Increased insolubility of FUS in the FTLD patient’s brain compared to controls a Western blot analysis of proteins extracted from frozen brain tissue, from controls (CTL-1, -2) or affected patient (AH-11–02). FUS staining was performed on samples resulting from sequential brain extraction, using buffers with increasing solubilisation properties. Total protein was used as loading control with Stain-Free technology (SF). Three independent extractions per individual were performed. Representative blots and Stain-Free staining are shown. b Graph representing the ratio of FUS bands intensity in the soluble fraction (HS—HS-Tx—RIPA) relative to the insoluble fractions (2%SDS—Ac.Form) after SF normalization [means ± standard error of the mean (SEM)]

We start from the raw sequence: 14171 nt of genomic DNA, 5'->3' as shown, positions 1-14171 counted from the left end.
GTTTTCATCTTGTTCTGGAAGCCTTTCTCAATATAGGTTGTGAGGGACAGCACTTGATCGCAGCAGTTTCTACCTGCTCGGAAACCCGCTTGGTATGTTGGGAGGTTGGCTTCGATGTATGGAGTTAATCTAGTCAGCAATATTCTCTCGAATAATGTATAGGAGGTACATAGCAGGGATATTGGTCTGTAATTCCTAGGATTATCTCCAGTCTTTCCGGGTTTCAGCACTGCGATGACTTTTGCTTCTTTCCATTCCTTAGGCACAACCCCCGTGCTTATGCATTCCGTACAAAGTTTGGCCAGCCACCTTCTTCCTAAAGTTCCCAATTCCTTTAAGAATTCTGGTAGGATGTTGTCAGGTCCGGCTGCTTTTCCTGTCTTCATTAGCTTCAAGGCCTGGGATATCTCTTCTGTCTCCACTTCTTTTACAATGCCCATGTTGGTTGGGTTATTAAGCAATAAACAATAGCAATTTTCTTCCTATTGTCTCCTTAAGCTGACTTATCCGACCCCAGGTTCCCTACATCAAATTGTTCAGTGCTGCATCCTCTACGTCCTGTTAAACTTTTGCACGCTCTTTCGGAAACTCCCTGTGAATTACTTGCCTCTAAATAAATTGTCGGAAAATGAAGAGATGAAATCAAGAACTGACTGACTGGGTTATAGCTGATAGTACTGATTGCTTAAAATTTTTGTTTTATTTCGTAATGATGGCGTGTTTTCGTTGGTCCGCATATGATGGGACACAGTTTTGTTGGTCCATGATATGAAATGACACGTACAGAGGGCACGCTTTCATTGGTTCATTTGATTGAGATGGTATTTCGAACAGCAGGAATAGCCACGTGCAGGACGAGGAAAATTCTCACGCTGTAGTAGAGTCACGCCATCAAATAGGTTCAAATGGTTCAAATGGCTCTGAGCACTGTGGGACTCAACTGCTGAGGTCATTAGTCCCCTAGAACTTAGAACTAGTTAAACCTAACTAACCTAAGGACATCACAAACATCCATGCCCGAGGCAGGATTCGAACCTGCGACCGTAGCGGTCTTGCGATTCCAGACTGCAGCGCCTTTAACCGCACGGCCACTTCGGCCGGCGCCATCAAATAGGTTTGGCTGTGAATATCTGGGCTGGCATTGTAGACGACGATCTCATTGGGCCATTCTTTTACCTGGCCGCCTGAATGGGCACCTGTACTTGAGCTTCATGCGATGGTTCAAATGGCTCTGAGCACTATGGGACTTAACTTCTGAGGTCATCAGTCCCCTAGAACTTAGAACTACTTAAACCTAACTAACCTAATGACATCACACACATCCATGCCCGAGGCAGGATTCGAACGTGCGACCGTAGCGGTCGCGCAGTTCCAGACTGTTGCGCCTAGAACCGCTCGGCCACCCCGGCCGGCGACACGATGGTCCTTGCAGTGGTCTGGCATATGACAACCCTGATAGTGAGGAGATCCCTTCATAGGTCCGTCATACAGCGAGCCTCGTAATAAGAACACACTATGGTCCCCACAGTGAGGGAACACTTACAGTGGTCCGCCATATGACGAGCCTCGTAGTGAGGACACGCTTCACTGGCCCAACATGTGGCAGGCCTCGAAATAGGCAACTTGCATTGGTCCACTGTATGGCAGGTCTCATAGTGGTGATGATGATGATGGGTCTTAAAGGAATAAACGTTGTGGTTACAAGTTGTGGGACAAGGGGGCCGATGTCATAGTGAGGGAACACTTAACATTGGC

To better understand the cause leading to FTLD-FET, we performed Sanger sequencing of the FUS gene in DNA isolated from blood and identified no candidate variant. In order to target de novo genetic variants responsible for causing FTLD-FET, we performed whole exome sequencing (WES) on DNA isolated from blood from the patient and her unaffected parents. We first explored all neurodegenerative dementia genes and found no putatively pathogenic variant in patient AH-11-02 (see methods). We then focused on candidate de novo variants. This led to the identification of a unique de novo variant, in the NCDN gene. This novel variant (NM_014284.3:c.1206G > A, p.(Trp402*); Chr1(GRCh37):g.36028055G > A) was indeed absent in the parental samples and present in 24.5% (12/49) of the reads in the proband, suggesting that the mutation could be post-zygotic in ~ 39% of the patient’s cells. We confirmed the presence of the variant by Sanger sequencing and using the SNaPshot technique in DNA extracted from blood and from different regions of the brain cortex of the patient (Fig. 4a), confirming that the mutation is an early post-zygotic event with an allelic ratio ranging from 24.6% to 31.1% in different brain cortical regions and 24.2% in blood.